Risking a Tax Office Valuation
Topics discussed in this paper include:
Independence ATO Corporate Restructure
As part of a regular review process, sometimes the Australian Taxation Office will conduct their own business valuations. In this case, a relatively straight-forward internal restructure triggered the ATO stepping in to conduct a business valuation. During a routine review of one SME the ATO discovered a restructure, dating from several years prior, which had been enacted without an independent Business Valuation. The ATO’s internal valuation resulted in a bill of over $100k in back taxes, interest and penalties being issued.
A client belonging to Mrs Crimson, a partner in a Sydney-based accounting firm, found themselves in dispute with the Australian Taxation Office due to an internal restructure of their business which occurred several years ago.
Prior to the restructure the client’s business had operated through a family trust. The trust’s primary beneficiary, the business’ Managing Director, wanted to progressively start bringing on new ‘Partners’. At this point, a seemingly minor but very crucial decision by Mrs Crimson and her client, ultimately led to a most unfortunate outcome.
To facilitate taking on new Partners, it was deemed necessary for the business enterprise to be transferred from a trust into a company. The admission of each new ‘partner’ could then be facilitated though the issue (or transfer) of shares in the new entity.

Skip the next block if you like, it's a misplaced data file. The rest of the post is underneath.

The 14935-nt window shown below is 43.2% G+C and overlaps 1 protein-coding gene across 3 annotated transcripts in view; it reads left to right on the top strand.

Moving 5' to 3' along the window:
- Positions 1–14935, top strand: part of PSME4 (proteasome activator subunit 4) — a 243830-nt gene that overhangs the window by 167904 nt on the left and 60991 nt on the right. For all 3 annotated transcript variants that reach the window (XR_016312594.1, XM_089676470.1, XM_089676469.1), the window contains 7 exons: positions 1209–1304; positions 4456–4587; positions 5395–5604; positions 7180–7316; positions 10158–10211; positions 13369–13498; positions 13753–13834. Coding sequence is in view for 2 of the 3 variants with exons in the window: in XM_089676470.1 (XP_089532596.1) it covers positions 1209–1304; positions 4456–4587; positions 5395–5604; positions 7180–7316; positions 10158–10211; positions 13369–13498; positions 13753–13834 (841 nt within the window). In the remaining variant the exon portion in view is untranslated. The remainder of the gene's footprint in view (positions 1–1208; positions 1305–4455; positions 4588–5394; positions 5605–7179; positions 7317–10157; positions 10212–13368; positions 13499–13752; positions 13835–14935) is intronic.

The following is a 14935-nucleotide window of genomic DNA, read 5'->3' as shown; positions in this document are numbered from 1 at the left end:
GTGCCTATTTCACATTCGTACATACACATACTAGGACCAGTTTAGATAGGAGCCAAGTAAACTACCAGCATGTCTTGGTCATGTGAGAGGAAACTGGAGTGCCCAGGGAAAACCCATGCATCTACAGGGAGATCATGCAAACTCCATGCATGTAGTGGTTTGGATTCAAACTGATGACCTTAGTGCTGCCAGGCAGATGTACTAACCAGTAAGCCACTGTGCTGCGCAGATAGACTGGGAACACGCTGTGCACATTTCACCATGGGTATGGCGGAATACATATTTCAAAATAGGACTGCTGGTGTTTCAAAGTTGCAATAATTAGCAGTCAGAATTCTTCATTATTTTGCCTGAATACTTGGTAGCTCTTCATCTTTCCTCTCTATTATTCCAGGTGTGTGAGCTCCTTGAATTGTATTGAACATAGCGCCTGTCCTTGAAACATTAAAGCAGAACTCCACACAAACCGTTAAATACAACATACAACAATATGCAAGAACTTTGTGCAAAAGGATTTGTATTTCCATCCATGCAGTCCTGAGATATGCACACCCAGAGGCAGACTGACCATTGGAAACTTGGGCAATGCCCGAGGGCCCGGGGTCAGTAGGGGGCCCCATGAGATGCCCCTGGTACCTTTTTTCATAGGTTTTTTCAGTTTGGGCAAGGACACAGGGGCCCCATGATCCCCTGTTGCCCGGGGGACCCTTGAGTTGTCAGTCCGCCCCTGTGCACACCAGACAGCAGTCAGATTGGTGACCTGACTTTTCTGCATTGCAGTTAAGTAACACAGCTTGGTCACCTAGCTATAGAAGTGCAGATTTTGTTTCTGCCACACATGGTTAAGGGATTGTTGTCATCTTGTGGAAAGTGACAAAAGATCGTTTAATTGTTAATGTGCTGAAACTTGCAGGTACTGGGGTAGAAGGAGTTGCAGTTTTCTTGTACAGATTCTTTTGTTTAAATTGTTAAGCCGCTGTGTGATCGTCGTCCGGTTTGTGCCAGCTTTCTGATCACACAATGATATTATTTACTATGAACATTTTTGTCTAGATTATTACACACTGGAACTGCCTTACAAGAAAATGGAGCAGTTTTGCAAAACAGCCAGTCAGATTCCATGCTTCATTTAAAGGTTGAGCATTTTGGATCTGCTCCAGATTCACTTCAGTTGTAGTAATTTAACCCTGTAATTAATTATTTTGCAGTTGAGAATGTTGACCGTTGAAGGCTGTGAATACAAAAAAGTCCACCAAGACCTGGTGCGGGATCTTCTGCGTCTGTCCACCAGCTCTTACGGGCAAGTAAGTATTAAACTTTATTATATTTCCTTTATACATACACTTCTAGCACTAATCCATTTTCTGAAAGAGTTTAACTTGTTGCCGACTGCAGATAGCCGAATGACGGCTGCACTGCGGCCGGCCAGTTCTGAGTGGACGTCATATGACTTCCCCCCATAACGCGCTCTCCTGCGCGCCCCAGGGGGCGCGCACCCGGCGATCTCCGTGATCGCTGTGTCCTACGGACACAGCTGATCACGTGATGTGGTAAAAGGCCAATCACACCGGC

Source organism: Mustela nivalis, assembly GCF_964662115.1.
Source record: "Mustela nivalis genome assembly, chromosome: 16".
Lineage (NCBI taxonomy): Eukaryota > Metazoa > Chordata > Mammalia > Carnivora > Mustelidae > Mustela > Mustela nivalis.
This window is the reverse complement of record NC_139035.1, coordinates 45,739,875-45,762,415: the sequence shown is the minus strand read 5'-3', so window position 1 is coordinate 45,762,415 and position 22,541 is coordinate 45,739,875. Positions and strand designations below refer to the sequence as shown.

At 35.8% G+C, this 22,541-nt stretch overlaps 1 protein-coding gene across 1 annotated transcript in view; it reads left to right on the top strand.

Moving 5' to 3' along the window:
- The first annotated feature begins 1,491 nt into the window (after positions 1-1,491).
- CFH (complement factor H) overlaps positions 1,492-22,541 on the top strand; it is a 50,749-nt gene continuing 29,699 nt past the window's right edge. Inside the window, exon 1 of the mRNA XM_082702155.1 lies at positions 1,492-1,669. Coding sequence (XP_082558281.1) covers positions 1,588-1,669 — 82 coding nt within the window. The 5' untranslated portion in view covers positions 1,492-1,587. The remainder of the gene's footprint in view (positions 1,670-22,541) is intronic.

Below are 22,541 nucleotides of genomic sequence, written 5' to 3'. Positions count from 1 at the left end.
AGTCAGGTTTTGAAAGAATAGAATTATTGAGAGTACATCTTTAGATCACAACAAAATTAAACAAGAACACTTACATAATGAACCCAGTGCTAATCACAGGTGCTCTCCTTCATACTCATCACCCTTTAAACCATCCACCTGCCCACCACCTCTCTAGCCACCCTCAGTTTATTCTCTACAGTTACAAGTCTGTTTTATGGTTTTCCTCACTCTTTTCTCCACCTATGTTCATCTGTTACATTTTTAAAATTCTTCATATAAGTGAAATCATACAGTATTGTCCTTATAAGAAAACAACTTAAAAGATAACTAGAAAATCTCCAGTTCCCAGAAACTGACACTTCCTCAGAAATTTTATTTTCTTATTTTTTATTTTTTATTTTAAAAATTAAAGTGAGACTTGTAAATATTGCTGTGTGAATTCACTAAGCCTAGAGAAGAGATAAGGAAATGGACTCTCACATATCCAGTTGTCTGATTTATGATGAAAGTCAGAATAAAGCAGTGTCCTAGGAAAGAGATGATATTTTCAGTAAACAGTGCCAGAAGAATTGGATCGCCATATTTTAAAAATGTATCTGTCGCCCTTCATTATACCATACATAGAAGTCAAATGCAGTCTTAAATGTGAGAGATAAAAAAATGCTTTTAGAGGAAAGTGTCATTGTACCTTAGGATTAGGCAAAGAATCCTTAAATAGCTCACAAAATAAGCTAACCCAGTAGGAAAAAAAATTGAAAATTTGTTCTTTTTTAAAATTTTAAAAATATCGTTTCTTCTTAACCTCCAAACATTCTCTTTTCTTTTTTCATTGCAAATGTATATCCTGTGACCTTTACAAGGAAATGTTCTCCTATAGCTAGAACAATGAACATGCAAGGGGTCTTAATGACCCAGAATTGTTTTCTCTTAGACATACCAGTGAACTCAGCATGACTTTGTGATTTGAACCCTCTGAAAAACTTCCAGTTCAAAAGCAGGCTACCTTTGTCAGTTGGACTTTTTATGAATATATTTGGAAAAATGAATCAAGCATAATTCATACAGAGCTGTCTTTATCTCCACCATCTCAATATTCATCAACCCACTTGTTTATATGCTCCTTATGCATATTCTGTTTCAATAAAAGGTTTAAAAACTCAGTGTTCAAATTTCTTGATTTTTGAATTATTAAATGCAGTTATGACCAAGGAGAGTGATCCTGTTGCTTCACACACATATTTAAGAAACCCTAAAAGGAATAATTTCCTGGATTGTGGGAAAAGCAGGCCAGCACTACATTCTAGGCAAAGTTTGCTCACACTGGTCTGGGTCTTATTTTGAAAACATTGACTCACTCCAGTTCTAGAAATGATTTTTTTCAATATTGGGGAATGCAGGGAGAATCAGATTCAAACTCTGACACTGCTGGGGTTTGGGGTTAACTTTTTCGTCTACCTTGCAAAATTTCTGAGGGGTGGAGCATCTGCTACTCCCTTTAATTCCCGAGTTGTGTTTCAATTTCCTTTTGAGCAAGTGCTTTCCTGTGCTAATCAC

Mrs Crimson knew such a restructure would trigger a Capital Gains Tax event. For her part, she exercised professional due diligence, by making recommendations as to what documentation would be necessary and possible risks relating to choices made. Her client did not want to pay for the cost of an independent business valuation, considering obtaining a valuation report just to support a mere “internal restructure from trust to company” as a bit excessive. Although though not fully agreeing with her client’s point of view, Mrs Crimson chose to defer to her client’s point of view. After all, her client was the one paying the bills and ultimately was the one bearing the risk.
Mrs Crimson and her client determined what they thought was an acceptable valuation of the business based on some anecdotal evidence and a few articles gathered from Google searches.
The ATO stumbled across the restructure several years later when they were conducting a routine review of the company for an unrelated matter. The ATO was quick to act once the process supporting the restructure became clear. In the absence of an independent business valuation, the ATO undertook their own valuation of the business. Rightly or wrongly the ATO valuation was significantly higher than the amount adopted by Mrs Crimson to determine CGT at the time of the restructure.
Without any acceptable documentary evidence to contradict the ATO assessment, Mrs Crimson’s client found themselves with no way of viably contesting a bill for over $100,000 in taxes, interest and penalties.
By choosing not to obtain an independent business valuation so as to save a few thousand dollars in the short term, Mrs Crimson’s client ultimately denied themselves the chance to successfully contest a tax bill of over $100k.
It is important to note in a situation like this, there is no guarantee an independent valuation would have avoided an ATO instigated valuation taking place. However, it is fair to say the tax office would be far less likely to contest an independent valuation conducted both at the time of the transaction and by an experienced professional.
Corporate restructures are but one of many transactions SME’s regularly undertake, many of which could have a similar outcome if not dealt with properly at the time. Some other examples requiring careful thought and consideration include the issuing of shares, Small Business CGT concessions and internal transfers between shareholders.